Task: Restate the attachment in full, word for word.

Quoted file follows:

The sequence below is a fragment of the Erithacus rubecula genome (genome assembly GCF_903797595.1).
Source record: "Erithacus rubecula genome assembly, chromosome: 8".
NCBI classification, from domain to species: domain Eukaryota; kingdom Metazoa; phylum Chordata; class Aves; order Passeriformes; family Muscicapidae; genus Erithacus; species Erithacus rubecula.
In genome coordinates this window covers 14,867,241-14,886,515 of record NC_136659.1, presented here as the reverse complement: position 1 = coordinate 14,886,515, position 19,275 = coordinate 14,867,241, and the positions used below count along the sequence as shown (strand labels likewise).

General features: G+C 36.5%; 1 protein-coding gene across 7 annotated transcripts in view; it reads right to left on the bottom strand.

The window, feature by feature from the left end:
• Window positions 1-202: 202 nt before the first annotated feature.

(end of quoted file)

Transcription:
The sequence below is a fragment of the Erithacus rubecula genome (genome assembly GCF_903797595.1).
Source record: "Erithacus rubecula genome assembly, chromosome: 8".
NCBI classification, from domain to species: domain Eukaryota; kingdom Metazoa; phylum Chordata; class Aves; order Passeriformes; family Muscicapidae; genus Erithacus; species Erithacus rubecula.
In genome coordinates this window covers 14,867,241-14,886,515 of record NC_136659.1, presented here as the reverse complement: position 1 = coordinate 14,886,515, position 19,275 = coordinate 14,867,241, and the positions used below count along the sequence as shown (strand labels likewise).

General features: G+C 36.5%; 1 protein-coding gene across 7 annotated transcripts in view; it reads right to left on the bottom strand.

The window, feature by feature from the left end:
• Window positions 1-202: 202 nt before the first annotated feature.